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COPING THROUGH THE HOLIDAY SEASON

Tip #1:    BE PROACTIVE

Be Proactive. Don't sit around without planning to do something on the date of the holiday(s) you celebrate. If you know you will be alone....reach out. Plan a zoom meeting with friends. If you don't have any friends you want to be with right now, search in FB search box for holiday support groups. There are so many. Pick one that feels right for you. Or you might plan to volunteer somewhere: delivering toys, helping give out meals, maybe something with animals. You can create your own holiday rituals for this year and the future. If past holidays were hurtful or traumatic, create new life-affirming rituals that reflect your own new and healthy state of being, and surround yourself with like minded-individuals, or your "family of choice". Don't be afraid to ask to be included in celebrations of others you feel close to; sometimes people don't think to reach out and ask if you'd like to be with them on holidays.  And, yes, that is taking a risk;  it makes you feel vulnerable.  Creating the life you want for yourself involves risk taking and vulnerability.  You can do this. 

 

“The Joy of brightening other lives, bearing each others’ burdens, easing each other’s loads and supplanting empty hearts and lives with generous gifts becomes for us the magic of the holidays.” W. C. Jones

Tip #2:  GRIEVING DURING THE HOLIDAY SEASON

You more than likely feel broken inside, or numb, or perhaps want to escape and avoid dealing with holidays altogether.   The holidays can be an excruciating reminder of what is missing in your life, just as it seems the world just goes on and everything and every one else is full of joy, family, friend, warmth and celebration.  

Prayer and meditation can help immensely. Reaching out in person to a spiritual mentor, priest, rabbi, deacon or other person you would feel safe speaking with can be very helpful.  It often combats feeling so alone.

Reaching out in prayer and meditation is another way effective in easing our pain.  There are a number of meditations on Insight Timer and on you tube that I think you will find helpful.  Or google "meditations for holiday grief" and you may find others that will be helpful.    One that I like is A Holiday Grief Meditation for Remembering the Sweet and Releasing the Bitter w/ Dr. Kate Truitt.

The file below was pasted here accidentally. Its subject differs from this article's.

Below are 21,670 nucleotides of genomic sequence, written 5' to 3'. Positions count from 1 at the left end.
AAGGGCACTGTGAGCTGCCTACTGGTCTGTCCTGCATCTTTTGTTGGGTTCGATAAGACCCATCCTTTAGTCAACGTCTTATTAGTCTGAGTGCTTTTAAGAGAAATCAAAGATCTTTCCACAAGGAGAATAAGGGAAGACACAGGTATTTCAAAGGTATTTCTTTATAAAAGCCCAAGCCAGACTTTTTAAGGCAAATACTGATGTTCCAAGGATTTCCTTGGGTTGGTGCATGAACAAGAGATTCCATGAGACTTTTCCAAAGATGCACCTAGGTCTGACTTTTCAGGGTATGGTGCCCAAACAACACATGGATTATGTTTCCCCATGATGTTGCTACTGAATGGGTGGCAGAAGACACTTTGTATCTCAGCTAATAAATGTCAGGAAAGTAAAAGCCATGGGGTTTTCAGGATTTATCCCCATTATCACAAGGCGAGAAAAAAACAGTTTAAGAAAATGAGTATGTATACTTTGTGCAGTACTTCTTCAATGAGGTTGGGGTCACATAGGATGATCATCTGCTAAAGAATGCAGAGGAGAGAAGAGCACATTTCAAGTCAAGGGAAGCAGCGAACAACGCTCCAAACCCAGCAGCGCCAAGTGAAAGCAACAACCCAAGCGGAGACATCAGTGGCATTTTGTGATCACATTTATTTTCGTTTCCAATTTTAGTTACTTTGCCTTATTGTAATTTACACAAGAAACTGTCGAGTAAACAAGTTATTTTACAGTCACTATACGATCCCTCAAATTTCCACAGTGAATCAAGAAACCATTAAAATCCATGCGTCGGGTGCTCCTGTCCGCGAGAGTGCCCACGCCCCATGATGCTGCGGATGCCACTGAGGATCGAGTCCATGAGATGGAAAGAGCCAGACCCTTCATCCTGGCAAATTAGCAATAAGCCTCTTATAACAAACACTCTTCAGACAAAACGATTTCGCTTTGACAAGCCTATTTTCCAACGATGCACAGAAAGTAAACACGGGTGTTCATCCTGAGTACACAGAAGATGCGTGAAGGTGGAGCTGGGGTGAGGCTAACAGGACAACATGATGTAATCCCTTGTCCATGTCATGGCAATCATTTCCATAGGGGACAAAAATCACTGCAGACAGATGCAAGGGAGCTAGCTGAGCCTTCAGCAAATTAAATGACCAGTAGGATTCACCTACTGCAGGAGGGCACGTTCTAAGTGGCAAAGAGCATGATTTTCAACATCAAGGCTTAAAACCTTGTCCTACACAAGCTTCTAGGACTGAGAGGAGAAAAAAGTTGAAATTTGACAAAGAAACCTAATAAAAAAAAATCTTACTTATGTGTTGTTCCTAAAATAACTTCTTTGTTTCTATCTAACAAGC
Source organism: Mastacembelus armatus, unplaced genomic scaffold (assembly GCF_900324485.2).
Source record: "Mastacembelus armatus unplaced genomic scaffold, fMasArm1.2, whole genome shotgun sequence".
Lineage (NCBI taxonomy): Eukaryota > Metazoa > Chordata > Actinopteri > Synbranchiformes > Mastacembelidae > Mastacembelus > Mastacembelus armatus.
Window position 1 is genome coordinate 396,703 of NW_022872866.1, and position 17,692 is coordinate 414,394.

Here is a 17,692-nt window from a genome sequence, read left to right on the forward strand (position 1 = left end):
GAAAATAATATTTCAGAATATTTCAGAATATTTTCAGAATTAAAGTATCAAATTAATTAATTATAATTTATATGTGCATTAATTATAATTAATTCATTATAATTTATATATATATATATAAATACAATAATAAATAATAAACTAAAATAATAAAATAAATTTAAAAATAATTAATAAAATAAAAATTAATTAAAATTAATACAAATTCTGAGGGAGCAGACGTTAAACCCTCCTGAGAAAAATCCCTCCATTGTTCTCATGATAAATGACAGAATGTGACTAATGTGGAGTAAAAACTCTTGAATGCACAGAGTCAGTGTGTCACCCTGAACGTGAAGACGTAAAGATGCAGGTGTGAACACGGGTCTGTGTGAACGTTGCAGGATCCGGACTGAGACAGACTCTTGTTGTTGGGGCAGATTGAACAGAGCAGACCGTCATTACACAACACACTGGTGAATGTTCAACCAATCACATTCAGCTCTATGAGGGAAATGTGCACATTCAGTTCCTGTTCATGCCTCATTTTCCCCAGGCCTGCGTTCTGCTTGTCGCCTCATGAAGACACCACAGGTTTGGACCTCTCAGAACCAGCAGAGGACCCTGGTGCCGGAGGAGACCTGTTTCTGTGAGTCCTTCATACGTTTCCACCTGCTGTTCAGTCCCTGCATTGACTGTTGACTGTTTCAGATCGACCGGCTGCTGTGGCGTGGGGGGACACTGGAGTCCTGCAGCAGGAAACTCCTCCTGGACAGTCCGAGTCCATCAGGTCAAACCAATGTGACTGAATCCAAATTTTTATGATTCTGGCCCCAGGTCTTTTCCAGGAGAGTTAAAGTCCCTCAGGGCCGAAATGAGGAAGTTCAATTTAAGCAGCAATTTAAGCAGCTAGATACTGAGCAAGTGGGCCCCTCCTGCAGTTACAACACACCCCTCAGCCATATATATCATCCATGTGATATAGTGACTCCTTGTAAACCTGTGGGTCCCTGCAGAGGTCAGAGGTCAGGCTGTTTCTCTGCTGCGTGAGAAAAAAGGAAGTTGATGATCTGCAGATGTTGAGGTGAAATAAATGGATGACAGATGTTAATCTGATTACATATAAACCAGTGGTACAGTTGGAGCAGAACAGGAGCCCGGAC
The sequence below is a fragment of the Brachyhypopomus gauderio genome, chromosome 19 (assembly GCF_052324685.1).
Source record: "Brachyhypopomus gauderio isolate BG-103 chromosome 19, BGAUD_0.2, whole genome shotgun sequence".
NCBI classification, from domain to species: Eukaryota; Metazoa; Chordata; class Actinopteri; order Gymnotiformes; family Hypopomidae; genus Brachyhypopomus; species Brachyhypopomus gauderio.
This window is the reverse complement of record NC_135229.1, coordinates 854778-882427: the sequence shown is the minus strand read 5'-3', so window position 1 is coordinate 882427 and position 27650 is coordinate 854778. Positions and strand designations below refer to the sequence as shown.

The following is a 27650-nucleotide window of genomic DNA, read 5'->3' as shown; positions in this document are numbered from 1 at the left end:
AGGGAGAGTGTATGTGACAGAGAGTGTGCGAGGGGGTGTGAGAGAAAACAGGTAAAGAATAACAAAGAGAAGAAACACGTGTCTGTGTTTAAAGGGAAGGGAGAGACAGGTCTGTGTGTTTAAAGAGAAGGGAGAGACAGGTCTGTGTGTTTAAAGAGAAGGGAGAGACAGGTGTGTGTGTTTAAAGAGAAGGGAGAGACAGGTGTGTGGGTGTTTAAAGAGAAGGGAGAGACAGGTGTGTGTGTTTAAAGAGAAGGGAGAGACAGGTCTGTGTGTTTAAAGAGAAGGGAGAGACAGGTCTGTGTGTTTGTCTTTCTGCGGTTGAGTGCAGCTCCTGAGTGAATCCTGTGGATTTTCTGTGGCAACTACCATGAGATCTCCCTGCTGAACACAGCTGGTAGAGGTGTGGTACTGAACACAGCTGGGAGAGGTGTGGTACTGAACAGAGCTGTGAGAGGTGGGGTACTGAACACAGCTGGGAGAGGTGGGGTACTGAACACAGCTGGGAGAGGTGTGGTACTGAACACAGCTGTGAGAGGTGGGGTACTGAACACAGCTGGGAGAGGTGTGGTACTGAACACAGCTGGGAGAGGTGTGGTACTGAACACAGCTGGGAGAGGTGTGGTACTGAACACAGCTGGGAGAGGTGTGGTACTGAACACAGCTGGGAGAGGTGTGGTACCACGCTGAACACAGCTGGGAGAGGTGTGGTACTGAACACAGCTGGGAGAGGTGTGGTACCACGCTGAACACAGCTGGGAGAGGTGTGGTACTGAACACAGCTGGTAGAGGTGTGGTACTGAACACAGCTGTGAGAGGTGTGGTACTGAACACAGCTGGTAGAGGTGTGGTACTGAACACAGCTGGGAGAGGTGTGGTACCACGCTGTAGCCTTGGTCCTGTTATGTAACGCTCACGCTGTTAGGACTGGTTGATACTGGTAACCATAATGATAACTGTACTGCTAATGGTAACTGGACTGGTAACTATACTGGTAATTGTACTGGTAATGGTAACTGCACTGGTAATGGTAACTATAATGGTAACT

Here is a link to an excellent article on ways you can endure the holiday season when you are grieving.  The site itself (Grief.com) is a wonderful resource for dealing with grief, and under resouces you will some help for Grieving Through the Holidays.

“It’s hard when someone says “it’s great we’re all together for Christmas” Yet the reality is, when a loved one dies, we’re never all here.” - David Kessler

Tip #3:  SPIRITUALITY AND/OR RELIGION

For so many of us, reaching to a higher power, the divine, the God of your understanding, is second nature when we are hurting.  However, there are times when a person feels disconnected from our source.  And that's okay.  God gets it, and will be there waiting until you feel like checking in again.

As with grief, reaching out in person to a spiritual mentor, priest, rabbi, deacon or other person you would feel safe speaking with can be very helpful.  It often combats feeling so alone.

And also as with grief, Reaching out in prayer and meditation is another way to make that connection. There are a number of meditations on Insight Timer and on you tube that I think you will find helpful.  Or google "meditations for holiday stress" and you may find others that will be helpful.    One that I like is 

"Mindfulness mediation for holiday stress" by Vanessa Volpicelli, LMFT.

Reading can be very helpful and there are so many great offerings.  Here are a few that I like:  "When things fall apart" (Pema Chodron), "A Lamp in the darkness" (Jack Kornfield) and of course the wonderful "A Man's Search for Meaning" (Victor Frankl)   Do a google search about getting through difficult times that reflects your own spirituality and I'm sure you'll find something that is helpful for you.

"Grief is the time when we are blessed with the opportunity to complete a natural process of spiritual death and rebirth before our own death."— Stephanie Ericsson 

Tip #4:  MOVIES, TV SHOWS AND MUSIC

For some of you, watching a good show can be comforting, or for some it will invoke a crying session that may prove to be healing.  This is not for everyone or every mood but is something you might like to try if it appeals to you.  Any of these can also serve as a distraction or a mood changer.  If you have not yet made a "play list" of mood changing or/or uplifting media, you might consider that as a good coping skill in general.   Trust your own intuition in choosing, and know what it is you are trying to achieve.  You will find something out there if you choose this tip.  There's always google if you have trouble thinking of something.

 “You are the sum total of everything you've ever seen, heard, eaten, smelled, been told, forgot — it's all there. Everything influences each of us, and because of that I try to make sure that my experiences are positive.” - Maya Angelou

To all of you struggling this holiday season, know that I am holding you in love and light, and wishing you the ability to find comfort , resources and the support you need.

SOMEWHERE OVER THE RAINBOW

by Israel "IZ" Kamakawiwoʻole

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